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The Navy had received information from runaway slaves, but the Navy was too late to prevent the burning, and that Confederate forces had burned other vessels and some bridges during a retreat. Tom also requests socks, letter paper, envelopes, a necktie, and a knife. View the catalog record [Confederate States of America. [-----] of the United States Navy to his mother describing a run his flotilla made to Fredericksburg, Virginia, to try to prevent Confederate forces from burning some vessels. Letter, 19 March 1863, from Tom [-----], a Union solder at Winchester, Virginia, to his mother, discussing a march to West Virginia to vote on the new state constitution, the illness of his father who is in the same company as the author, and the confiscation of a rebel wagon. history of the 17th Virginia regiment detailing the movements of the regiment in campaigns of 18. Topics covered include the weather, picket duty, skirmishes with the enemy, building fortifications, taking prisoners, and various battles in which the unit participated in at Suffolk, Glade Springs, New Bern, and Drewrys Bluff. The subject of the letter includes, the officers tooth ache and extraction, his wifes tooth extraction and gold filling, being charged in error for light blue military pants, studying field and light artillery, and the 1864 election of William Alfred Buckingham as Governor of Connecticut. Letter, 9 April 1864, from an unknown Union officer named Andrew, stationed at Fort Scott, Arlington, Virginia, to his wife Sarah. Letter, 26 February 1865, to James [-----] from Tait[? He also mentions the arrival of Mc Clellan's Army to reinforce General Pope's Army.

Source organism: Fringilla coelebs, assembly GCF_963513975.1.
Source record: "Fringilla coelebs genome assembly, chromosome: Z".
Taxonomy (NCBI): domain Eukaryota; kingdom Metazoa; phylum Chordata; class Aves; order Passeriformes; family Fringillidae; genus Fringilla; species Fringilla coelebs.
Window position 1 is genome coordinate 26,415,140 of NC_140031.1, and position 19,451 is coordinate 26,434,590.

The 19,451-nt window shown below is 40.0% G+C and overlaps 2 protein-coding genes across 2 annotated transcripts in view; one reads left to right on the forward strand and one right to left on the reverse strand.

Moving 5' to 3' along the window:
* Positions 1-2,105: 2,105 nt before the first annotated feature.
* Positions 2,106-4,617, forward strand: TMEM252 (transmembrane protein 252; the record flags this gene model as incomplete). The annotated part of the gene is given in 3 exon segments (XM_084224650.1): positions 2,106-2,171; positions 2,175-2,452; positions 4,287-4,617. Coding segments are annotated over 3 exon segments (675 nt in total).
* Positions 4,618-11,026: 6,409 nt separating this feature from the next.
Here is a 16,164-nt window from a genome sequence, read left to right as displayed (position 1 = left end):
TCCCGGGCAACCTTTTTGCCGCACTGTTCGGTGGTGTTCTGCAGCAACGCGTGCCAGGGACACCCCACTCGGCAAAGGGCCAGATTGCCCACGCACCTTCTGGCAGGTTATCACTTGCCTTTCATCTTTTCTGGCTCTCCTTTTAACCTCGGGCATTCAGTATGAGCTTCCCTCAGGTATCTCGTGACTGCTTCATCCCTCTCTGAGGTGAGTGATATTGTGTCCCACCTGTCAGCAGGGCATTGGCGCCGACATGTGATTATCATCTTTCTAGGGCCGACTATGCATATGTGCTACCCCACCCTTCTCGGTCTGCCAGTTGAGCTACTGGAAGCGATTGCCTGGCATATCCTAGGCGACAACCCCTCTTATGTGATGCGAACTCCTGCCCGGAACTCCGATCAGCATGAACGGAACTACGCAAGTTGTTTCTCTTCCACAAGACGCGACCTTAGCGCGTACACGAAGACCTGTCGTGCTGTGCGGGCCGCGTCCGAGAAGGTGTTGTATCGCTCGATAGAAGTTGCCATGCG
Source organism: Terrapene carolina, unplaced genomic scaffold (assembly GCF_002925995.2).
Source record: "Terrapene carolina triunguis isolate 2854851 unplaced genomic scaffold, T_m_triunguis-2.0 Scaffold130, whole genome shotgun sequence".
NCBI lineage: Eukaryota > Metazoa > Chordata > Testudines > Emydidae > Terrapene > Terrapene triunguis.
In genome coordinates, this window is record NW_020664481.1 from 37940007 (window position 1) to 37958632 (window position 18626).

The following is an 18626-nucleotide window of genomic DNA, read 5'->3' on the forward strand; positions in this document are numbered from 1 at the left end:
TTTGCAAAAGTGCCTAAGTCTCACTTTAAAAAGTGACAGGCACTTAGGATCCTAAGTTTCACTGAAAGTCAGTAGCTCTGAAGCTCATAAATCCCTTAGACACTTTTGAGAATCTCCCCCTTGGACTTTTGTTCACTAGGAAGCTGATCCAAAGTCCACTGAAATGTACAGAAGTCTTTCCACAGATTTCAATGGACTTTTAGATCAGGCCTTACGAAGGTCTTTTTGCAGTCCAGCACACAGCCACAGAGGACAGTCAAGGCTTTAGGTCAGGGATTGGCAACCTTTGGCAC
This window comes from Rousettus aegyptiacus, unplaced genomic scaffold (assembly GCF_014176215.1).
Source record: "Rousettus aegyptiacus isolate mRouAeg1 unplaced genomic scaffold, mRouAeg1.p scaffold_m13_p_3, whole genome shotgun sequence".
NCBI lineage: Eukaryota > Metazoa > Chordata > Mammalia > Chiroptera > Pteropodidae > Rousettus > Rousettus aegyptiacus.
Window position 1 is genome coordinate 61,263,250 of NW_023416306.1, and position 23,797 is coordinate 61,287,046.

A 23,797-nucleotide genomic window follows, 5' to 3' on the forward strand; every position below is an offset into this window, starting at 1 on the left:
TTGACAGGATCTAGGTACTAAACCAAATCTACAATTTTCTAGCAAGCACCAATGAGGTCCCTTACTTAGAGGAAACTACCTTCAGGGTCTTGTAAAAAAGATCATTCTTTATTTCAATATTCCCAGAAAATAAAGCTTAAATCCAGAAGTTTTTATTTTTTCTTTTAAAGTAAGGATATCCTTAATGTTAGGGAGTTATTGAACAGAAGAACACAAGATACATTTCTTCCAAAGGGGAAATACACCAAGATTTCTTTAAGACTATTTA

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Thomas adds that the flotilla had captured other vessels on the Rappahannock River, and that Union troops, under General Irvin Mc Dowell had arrived in Fredericksburg.

Letter, 5-, from a soldier in the 33rd Battery New York Battery Light Artillery, 3rd Division, 10th Army Corps, who was sailing up the James River on the ship Rip Van Winkle and subsequently fighting between Petersburg and Richmond.

Letter, 9 June 1862, from Newton [-----], Ropers Mills, Virginia, to his brother Robert, describing action in the battle of Seven Pines and Fair Oaks, Virginia.

Letter, 1862, from Lucen [-----] in Richmond, Virginia, to his father, regarding the high prices of clothing and shoes, and his work and pay as a clerk in the Medical Directors office in Richmond.

Contains descriptions of the number of soldiers aboard ship, the James River and the shoreline along the James River, food and living conditions aboard ship, and participation in military operations south of the James River between Petersburg and Richmond. He asks about his children and adds that he has not received any letters from his wife.